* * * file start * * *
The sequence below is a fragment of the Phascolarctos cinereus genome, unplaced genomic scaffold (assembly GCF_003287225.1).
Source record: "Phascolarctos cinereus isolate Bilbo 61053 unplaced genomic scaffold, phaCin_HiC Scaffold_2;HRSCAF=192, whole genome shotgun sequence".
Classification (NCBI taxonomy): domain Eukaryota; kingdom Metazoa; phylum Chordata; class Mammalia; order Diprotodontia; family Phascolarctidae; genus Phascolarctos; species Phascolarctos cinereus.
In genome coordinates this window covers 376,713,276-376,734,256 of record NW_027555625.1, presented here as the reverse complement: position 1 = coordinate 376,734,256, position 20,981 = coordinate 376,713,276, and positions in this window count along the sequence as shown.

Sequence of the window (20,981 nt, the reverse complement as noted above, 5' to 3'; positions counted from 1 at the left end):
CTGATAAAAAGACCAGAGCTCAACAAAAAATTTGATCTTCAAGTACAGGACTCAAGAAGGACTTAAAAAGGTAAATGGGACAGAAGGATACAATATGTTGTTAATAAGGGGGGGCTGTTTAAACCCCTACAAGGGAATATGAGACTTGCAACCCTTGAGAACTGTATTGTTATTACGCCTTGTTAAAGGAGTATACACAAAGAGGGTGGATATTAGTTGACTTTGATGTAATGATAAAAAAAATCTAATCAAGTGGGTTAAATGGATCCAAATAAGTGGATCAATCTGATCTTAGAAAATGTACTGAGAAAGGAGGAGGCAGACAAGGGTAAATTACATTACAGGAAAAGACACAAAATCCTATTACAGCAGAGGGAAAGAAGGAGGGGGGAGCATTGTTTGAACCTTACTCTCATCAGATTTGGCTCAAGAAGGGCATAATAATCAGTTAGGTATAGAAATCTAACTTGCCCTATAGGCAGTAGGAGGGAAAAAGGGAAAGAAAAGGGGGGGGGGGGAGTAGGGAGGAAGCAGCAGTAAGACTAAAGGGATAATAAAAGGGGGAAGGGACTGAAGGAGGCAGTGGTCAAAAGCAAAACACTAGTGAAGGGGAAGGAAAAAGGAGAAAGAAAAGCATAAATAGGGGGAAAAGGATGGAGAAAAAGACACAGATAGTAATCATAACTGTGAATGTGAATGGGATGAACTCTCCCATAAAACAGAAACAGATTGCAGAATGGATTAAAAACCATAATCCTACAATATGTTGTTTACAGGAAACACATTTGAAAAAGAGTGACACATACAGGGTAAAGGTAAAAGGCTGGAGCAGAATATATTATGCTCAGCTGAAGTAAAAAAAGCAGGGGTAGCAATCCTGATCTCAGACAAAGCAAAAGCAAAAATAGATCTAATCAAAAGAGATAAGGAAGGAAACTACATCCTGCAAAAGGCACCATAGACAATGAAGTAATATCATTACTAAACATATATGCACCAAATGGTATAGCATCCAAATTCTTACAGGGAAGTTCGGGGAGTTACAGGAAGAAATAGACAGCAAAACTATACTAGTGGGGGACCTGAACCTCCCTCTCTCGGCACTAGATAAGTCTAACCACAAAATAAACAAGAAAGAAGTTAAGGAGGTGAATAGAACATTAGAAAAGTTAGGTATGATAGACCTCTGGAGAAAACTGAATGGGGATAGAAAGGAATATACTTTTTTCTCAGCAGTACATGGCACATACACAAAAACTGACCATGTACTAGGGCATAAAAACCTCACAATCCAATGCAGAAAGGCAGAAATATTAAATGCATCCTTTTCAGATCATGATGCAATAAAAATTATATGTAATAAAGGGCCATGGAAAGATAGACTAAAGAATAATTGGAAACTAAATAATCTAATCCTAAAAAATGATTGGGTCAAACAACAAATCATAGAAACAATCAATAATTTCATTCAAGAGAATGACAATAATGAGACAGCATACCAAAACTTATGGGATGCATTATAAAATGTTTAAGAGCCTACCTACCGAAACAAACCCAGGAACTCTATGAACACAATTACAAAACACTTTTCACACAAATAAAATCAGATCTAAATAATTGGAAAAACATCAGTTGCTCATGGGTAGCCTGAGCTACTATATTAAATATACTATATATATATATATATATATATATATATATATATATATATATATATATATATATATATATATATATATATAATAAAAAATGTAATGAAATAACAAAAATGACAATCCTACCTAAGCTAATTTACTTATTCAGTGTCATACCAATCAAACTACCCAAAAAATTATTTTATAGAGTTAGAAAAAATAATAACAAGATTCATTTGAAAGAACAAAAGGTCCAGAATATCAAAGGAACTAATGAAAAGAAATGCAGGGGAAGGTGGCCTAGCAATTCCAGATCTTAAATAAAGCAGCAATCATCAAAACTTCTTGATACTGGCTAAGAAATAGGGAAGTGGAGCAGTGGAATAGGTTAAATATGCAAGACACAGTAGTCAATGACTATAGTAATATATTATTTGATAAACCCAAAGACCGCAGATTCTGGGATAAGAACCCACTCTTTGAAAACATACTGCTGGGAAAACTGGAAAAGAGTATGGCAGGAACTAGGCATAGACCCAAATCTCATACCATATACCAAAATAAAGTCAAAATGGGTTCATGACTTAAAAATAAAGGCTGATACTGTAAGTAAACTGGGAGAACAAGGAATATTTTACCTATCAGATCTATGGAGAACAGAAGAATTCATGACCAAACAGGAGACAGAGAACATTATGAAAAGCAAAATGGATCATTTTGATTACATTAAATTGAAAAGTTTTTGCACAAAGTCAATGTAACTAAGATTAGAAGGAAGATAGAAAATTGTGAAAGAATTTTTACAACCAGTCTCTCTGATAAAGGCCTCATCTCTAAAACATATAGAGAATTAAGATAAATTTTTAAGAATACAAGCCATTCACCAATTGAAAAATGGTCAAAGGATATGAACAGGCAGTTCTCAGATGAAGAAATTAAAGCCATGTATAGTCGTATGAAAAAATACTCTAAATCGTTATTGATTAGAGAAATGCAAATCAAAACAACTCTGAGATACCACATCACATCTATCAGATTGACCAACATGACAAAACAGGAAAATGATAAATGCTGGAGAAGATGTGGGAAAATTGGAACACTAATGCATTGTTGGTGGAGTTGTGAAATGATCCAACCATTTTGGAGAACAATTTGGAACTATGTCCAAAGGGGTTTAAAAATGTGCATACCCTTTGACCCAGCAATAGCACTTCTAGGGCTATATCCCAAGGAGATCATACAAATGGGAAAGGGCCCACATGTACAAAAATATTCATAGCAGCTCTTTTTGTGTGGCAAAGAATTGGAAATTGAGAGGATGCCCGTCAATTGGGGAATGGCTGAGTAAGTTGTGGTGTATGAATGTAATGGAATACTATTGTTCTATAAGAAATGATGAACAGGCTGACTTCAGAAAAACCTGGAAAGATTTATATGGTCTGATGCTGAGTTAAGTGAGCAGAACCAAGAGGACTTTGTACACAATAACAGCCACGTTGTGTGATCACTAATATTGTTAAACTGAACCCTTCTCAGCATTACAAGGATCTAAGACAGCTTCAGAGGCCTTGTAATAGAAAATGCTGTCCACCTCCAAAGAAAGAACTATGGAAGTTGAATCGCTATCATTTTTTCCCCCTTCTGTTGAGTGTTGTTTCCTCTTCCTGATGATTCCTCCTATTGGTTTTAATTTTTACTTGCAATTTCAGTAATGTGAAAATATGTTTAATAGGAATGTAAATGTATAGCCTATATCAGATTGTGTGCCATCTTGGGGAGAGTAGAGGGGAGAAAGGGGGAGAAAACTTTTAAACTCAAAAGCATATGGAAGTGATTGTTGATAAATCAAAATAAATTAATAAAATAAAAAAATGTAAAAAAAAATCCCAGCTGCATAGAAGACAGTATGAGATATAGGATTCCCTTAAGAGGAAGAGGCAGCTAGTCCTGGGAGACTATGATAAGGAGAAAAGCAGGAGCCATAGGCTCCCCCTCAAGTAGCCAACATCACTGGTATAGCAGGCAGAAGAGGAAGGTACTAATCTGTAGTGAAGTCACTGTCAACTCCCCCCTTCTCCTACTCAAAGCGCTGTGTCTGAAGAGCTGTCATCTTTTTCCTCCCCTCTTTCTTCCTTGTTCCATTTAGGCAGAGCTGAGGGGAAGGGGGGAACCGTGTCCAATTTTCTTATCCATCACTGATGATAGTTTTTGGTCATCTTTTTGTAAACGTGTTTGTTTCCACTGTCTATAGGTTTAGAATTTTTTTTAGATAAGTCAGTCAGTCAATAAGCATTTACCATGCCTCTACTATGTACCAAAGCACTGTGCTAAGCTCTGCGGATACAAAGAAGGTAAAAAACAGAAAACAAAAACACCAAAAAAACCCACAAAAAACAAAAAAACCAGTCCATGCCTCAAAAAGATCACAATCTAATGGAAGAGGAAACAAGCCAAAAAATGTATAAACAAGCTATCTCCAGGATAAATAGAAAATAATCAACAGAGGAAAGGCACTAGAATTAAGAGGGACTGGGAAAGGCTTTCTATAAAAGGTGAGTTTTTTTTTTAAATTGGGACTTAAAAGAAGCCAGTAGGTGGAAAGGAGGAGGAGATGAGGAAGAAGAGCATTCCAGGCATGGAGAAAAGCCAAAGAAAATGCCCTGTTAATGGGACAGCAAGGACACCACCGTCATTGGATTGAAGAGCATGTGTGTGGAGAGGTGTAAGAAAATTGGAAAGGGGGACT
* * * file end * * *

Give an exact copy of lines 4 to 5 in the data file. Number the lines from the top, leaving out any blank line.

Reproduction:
In genome coordinates this window covers 376,713,276-376,734,256 of record NW_027555625.1, presented here as the reverse complement: position 1 = coordinate 376,734,256, position 20,981 = coordinate 376,713,276, and positions in this window count along the sequence as shown.

Sequence of the window (20,981 nt, the reverse complement as noted above, 5' to 3'; positions counted from 1 at the left end):